The conviction of Magnus Hedman on charges of buying sexual services elevates absurd prejudices with racist overtones to legal precedent and shows that laws criminialising the purchase of sex need to be reformed, argues liberal commentator and author Jan Söderqvist.
The court of appeal has now announced its ruling in the highly publicized pimping and sex buying case in which football goalkeeper Magnus Hedman is one of the defendants.
The court of appeal reversed the district court's acquittal of Hedman and he has now been convicted for the purchase of sexual services, despite his denials. The court's reasoning in this case is fundamentally interesting and not a little alarming.
Here is a brief summary of what happened that night in February last year: Magnus Hedman partied with a friend, eventually becoming extremely intoxicated. Several other people joined the party, including some Romanian women. Hedman's friend took a couple of the Romanians home with him for an after party; Hedman came by himself in a taxi a short time later. Hedman capped off the after party by having sex with one of these women.
And so the question is whether a crime has been committed, as prosecutor Karin Sigstedt puts it. Did Hedman buy sex or let someone else pay? He denies that he paid anything to any of the women or to anyone else in the group; nor has anyone claimed that he did so. The intercourse in question was therefore free of charge.
But should Hedman, despite his high degree of intoxication, have nevertheless understood that some form of monetary transaction took place, or that there was a risk of such a transaction?
And is this proof beyond reasonable doubt?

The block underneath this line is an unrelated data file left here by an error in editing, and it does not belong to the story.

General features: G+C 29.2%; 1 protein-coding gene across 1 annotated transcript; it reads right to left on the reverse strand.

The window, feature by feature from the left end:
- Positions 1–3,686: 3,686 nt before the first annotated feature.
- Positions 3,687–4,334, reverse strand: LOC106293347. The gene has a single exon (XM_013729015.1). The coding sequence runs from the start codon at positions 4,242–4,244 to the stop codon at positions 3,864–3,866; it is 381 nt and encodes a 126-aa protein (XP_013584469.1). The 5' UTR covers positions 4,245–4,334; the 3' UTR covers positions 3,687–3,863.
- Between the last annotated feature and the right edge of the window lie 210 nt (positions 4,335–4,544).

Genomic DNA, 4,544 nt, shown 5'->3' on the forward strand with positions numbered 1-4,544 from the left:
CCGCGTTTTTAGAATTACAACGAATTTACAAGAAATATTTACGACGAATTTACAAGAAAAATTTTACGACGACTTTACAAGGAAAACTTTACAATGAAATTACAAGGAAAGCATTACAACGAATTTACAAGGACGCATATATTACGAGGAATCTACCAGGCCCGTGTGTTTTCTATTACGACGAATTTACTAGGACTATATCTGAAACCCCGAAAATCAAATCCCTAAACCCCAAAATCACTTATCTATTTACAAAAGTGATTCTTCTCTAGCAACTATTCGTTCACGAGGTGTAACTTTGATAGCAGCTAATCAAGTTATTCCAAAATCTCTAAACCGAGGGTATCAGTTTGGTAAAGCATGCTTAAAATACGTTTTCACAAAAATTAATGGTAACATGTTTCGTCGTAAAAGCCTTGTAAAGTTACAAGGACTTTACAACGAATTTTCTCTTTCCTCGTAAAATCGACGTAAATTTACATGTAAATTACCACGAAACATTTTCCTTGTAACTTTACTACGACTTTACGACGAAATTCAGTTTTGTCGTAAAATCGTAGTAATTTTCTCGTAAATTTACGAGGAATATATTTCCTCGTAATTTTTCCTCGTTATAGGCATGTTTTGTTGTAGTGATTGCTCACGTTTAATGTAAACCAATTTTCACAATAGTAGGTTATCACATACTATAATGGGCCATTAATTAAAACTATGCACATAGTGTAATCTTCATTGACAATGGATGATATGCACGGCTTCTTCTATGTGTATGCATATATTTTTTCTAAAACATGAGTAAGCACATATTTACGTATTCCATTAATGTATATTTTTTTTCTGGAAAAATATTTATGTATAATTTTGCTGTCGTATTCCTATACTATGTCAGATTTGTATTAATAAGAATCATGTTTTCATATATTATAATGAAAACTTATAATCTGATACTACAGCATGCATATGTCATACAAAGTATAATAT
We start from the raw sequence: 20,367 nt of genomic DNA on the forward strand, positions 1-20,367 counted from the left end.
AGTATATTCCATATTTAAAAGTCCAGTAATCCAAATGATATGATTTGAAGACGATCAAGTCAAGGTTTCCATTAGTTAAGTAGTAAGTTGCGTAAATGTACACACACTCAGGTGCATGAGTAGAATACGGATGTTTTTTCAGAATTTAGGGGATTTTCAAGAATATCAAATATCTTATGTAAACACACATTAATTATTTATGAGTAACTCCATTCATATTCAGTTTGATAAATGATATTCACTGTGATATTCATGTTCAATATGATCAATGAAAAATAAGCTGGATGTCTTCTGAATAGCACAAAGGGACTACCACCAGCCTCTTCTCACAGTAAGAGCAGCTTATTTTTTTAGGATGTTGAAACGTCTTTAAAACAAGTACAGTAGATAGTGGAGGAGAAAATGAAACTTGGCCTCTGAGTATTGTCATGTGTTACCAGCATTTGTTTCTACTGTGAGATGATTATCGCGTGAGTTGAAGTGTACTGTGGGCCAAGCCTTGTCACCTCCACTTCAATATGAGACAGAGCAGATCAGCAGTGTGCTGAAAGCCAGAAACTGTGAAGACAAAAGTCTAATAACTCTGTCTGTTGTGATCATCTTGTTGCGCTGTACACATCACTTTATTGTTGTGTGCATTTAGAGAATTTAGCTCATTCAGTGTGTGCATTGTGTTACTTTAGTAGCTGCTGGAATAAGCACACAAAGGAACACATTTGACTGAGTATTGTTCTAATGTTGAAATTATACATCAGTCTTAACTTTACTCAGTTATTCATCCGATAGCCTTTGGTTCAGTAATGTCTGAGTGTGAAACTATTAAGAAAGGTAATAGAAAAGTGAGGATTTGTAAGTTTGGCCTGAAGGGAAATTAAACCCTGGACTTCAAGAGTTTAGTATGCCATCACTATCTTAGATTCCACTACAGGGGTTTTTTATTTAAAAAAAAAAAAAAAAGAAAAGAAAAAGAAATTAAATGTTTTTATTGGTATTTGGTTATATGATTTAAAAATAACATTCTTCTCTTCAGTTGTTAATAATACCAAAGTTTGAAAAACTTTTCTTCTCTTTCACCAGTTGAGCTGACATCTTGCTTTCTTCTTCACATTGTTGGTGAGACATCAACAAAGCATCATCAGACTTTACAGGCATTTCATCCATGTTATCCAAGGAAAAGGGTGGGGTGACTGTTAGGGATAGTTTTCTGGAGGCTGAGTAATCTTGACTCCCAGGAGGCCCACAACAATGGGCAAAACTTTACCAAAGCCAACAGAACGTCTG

The district court found that the prosecutor failed to show any evidence to support claims that Hedman knowingly had sexual intercourse with a woman he knew had been paid, or who had obviously been paid by a partying buddy. Its ruling, therefore, was an acquittal.
But the appeals court is of a different opinion.
Indeed the investigation did not show, and with this the court agreed, that Hedman had paid any of the plaintiffs. And indeed the prosecutor was unable to demonstrate that Hedman must have realized early in the evening that prostitution
was taking place. That someone in the group said "the girls will be here soon" was simply not enough.
But - and this is what led the court of appeal to a different conclusion and a conviction - Hedman has himself admitted that there was some "running" between the different hotel rooms during the party. Hedman later enjoyed a jacuzzi and drank champagne with the girls during the after party at his friend’s apartment. And the girls were wearing thick make-up and provocatively dressed. In addition, they spoke English with a thick accent.
Therefore "it must have been clear to Magnus Hedman or at least have seemed possible that they were paid escort girls", the appeals court wrote in its judgment.
The "must" in the above sentence leaves me very troubled. Dressed-up women with lots of make-up who speak with accents "must" be seen as whores by law-abiding citizens, sober or not.